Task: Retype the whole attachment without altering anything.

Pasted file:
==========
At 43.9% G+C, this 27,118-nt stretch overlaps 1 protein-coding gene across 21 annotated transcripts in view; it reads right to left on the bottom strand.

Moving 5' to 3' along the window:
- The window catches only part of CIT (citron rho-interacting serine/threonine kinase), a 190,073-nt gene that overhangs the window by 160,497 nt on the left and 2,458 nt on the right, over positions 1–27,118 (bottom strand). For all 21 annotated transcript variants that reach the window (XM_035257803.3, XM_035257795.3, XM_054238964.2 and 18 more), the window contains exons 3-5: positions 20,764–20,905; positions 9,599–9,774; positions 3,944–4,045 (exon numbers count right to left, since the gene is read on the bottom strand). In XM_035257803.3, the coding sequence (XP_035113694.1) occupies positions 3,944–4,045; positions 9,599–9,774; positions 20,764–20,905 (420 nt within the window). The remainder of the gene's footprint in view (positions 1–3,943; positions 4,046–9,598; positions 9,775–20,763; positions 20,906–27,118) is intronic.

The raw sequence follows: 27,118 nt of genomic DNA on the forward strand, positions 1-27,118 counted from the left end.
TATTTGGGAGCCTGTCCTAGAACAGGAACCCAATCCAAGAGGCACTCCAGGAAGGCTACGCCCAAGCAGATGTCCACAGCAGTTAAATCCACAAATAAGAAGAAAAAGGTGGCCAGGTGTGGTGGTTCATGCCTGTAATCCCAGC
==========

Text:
At 43.9% G+C, this 27,118-nt stretch overlaps 1 protein-coding gene across 21 annotated transcripts in view; it reads right to left on the bottom strand.

Moving 5' to 3' along the window:
- The window catches only part of CIT (citron rho-interacting serine/threonine kinase), a 190,073-nt gene that overhangs the window by 160,497 nt on the left and 2,458 nt on the right, over positions 1–27,118 (bottom strand). For all 21 annotated transcript variants that reach the window (XM_035257803.3, XM_035257795.3, XM_054238964.2 and 18 more), the window contains exons 3-5: positions 20,764–20,905; positions 9,599–9,774; positions 3,944–4,045 (exon numbers count right to left, since the gene is read on the bottom strand). In XM_035257803.3, the coding sequence (XP_035113694.1) occupies positions 3,944–4,045; positions 9,599–9,774; positions 20,764–20,905 (420 nt within the window). The remainder of the gene's footprint in view (positions 1–3,943; positions 4,046–9,598; positions 9,775–20,763; positions 20,906–27,118) is intronic.

The raw sequence follows: 27,118 nt of genomic DNA on the forward strand, positions 1-27,118 counted from the left end.
TATTTGGGAGCCTGTCCTAGAACAGGAACCCAATCCAAGAGGCACTCCAGGAAGGCTACGCCCAAGCAGATGTCCACAGCAGTTAAATCCACAAATAAGAAGAAAAAGGTGGCCAGGTGTGGTGGTTCATGCCTGTAATCCCAGC